The true cost of obesity.
We all know that eating healthy can be expensive. The methods of food production that boost the volume and speed at which foods can be produced tend to introduce unhealthy food stabilizers, flavor enhancers, and unnatural chemicals into the food. By contrast, healthy foods are grown in ways that are natural, or closer to natural. But naturally grown foods are difficult to sell in a market where producers must compete with those who use unnatural methods to boost production.
This is only one factor in the cost-equation of eating healthy vs unhealthy eating. While healthy foods do cost more at the register, they offer a boon of natural energy, well-being, fewer hospital visits as well as a longer and happier life. Here we will discuss 8 risks of obesity and their associated costs.
Heart Disease & Stroke
High blood pressure and cholesterol are two conditions that lead to strokes and heart disease, and both are highly correlated with obesity. Heart disease is the number one killer among the common health risks in the U.S. This means being overweight by just 5 to 10 percent significantly raises your risk of an untimely death from a heart attack. It also increases your risk of debility or death by stroke by more than 75 percent above average.
High Blood Pressure
Carrying excess weight causes the heart to have to work harder as the arteries will be clogged and constricted by the extra body fat. High blood pressure also contributes to the risk of heart disease, which we know is a high-volume killer. High blood pressure places a high degree of stress on the delicate and vital vascular tissue causing it to break down over time. This leads to a number of cardiovascular disorders.
Type 2 Diabetes
Type 2 diabetes limits longevity and the quality of life for those who suffer from it. Diabetics must undergo a lifetime of expensive, time consuming, and painful treatments. From the time, they are diagnosed until death, many diabetics require the amputation of digits and limbs as very poor circulation deprives the extremities of vital nutrients. In addition, many of the most serious cases become wheelchair bound before the age of 60.
The condition of being just 10 percent overweight is associated with an elevated risk of cancer. But the types of cancer most commonly associated with obesity are; colon cancer, breast cancer- after menopause, cancer of the kidney, and cancer of the esophagus. Sadly, these types of cancers are all known for their high mortality rates- especially when they go undiagnosed for extended periods of time. Worse, is the fact that these cancers are also among the most difficult to detect.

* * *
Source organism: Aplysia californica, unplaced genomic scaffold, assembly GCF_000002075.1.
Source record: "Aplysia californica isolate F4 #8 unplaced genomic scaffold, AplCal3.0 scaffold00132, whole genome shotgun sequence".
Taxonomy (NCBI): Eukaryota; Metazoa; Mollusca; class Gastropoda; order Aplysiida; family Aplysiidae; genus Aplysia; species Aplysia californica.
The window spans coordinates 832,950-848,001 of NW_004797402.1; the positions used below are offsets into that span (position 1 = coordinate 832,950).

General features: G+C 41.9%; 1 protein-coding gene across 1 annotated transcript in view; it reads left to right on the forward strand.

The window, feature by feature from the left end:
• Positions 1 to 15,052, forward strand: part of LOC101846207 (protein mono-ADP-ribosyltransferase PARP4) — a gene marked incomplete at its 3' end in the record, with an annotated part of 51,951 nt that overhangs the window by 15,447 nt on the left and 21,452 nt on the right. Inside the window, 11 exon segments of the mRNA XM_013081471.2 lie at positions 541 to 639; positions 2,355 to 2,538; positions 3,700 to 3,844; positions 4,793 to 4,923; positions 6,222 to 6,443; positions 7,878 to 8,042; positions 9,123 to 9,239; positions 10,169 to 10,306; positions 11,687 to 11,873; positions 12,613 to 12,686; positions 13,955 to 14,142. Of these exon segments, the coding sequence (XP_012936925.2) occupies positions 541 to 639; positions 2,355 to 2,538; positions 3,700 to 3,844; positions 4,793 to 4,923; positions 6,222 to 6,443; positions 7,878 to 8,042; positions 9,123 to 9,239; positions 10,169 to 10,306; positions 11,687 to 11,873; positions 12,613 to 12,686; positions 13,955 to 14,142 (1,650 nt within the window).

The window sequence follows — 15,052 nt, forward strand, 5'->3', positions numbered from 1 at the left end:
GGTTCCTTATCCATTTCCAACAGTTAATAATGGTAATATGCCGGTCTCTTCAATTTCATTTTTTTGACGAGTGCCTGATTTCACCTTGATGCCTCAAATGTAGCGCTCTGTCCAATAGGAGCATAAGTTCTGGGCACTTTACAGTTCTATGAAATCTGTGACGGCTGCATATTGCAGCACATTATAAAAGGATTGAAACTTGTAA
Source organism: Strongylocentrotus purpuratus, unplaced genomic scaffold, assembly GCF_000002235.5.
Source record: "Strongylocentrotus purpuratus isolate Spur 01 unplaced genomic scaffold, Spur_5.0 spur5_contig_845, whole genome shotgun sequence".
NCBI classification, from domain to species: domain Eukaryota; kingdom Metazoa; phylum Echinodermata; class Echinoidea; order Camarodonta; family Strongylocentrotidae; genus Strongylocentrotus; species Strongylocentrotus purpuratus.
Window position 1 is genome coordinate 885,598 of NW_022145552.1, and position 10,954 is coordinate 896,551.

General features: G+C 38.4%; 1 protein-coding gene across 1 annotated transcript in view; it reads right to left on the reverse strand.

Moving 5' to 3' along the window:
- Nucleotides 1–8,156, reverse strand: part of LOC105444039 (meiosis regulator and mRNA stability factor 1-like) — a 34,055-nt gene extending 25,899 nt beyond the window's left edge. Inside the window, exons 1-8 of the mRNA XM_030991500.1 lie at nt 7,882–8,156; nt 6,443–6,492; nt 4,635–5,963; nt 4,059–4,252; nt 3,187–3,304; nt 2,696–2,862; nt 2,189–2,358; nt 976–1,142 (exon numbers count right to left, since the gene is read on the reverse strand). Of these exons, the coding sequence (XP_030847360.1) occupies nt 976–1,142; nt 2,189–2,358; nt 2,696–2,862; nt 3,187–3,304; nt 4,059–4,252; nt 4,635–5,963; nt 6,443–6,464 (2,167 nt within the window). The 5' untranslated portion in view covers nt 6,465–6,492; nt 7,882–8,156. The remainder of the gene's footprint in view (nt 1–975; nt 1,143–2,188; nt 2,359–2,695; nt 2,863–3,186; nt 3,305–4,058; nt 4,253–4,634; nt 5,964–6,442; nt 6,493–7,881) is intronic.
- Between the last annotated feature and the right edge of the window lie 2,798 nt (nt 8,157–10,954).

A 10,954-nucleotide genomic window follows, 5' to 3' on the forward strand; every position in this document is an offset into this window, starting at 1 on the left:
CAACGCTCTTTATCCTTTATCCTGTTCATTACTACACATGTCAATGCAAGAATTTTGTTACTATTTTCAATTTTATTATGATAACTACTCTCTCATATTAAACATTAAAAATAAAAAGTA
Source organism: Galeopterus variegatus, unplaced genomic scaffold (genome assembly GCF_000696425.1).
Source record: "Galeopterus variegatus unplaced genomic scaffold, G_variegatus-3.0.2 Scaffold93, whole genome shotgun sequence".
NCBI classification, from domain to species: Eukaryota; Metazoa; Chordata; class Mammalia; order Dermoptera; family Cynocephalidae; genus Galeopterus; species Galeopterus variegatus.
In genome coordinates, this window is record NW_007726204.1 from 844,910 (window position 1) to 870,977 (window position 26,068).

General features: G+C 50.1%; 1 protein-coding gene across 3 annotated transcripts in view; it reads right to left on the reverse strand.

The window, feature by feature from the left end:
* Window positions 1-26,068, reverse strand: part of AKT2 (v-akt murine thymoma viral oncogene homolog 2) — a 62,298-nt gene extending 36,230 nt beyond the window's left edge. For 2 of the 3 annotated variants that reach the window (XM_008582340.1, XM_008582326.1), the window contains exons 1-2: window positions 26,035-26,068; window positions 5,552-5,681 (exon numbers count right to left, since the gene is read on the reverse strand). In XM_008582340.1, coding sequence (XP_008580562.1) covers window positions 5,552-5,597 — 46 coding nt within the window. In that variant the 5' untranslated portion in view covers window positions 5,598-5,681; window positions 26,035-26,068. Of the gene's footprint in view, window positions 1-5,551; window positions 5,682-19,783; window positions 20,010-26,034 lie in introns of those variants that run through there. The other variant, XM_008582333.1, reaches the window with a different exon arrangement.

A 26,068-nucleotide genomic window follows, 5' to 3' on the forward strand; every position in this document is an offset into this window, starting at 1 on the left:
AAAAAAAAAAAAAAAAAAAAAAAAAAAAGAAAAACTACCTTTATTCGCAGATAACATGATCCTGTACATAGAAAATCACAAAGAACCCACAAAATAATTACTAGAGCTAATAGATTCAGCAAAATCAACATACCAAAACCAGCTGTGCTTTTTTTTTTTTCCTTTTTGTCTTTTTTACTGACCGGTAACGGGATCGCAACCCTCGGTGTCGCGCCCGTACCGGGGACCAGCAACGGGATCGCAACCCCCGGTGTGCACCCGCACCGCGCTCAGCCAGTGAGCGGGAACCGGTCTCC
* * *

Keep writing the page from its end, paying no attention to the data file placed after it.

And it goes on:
Gallbladder Disease & Gallstones
Those who are overweight also have an increased risk of developing gallstones and gallbladder disease. These painful disorders of the digestive organ can cause dangerously rapid weight loss, painful urination, and the inability to eat normally.
This common condition is typified by often excruciating pain in the lower back, knees, and the hips. The extra weight that severely obese individuals must carry imposes a severe burden on the skeletal system. The normal human skeleton is only fit to carry a healthy body for up to 90 years on average. So, it stands to reason that packing on extra weight, usually for many years at a time, will severely limit the operational life of the human skeleton- wearing down protective cartilage, vertebrae, and spinal discs, as well as taxing the body’s healing ability by constantly diverting resources to these compromised skeletal structures.
This painful joint disorder is caused by an excess of uric acid within the circulatory system. The excessive uric acid forms hard, abrasive crystals which are deposited in the joints. The more overweight a person is, the more likely they are to develop gout.
Sleep apnea is a common breathing disorder affecting obese persons during sleep. Sleep apnea can lead to heart problems, stroke, and is commonly associated with unsatisfying rest and sleepiness during the waking hours. Sleep apnea can be a very dangerous condition when it is acute and instantiate a host of cardiovascular disorders. The good news is, many of these conditions can be alleviated- and sometimes reversed- by losing between 5 and 10 percent of the total body weight. In some cases, the damage may not be permanent- when not too far gone- and even in the worst cases, a great deal of relief can be gained by losing weight. What’s more, by avoiding and preventing these conditions, a person can forego innumerable visits to the hospital- and save upwards of hundreds of thousands of dollars over time.